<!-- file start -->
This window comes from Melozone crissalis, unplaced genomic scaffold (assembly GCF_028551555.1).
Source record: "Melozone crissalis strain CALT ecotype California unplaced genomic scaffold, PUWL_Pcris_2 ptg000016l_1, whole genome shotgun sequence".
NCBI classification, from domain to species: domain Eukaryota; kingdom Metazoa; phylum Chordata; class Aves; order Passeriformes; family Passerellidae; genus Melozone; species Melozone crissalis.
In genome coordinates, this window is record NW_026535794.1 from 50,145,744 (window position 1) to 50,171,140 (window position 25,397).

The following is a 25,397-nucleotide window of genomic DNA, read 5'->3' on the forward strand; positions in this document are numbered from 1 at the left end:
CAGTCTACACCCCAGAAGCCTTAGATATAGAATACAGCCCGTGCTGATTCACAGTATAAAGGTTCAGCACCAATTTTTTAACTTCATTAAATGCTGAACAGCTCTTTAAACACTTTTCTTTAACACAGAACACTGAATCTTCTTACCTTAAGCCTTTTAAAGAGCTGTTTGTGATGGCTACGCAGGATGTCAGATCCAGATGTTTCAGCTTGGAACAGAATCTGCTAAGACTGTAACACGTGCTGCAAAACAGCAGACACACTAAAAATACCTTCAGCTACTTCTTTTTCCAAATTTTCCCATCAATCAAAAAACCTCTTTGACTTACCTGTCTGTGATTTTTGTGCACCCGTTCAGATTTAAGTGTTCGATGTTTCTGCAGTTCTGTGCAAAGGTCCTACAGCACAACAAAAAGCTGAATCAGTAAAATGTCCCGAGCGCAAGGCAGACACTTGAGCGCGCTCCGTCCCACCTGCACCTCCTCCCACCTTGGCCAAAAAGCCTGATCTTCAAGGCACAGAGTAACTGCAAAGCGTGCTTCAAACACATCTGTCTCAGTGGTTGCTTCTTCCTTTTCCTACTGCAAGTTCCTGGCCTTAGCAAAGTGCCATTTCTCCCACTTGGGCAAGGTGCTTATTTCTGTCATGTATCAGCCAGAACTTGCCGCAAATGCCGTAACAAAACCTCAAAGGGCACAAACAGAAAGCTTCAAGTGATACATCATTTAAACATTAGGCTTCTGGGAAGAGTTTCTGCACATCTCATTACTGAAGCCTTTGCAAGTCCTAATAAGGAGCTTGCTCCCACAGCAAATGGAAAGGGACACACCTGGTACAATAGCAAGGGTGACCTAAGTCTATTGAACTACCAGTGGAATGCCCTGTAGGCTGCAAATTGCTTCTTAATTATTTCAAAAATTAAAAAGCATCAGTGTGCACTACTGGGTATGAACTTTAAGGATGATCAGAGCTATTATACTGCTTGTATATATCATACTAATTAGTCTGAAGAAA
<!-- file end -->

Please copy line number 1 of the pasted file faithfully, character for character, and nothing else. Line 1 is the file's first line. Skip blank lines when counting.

This window comes from Melozone crissalis, unplaced genomic scaffold (assembly GCF_028551555.1).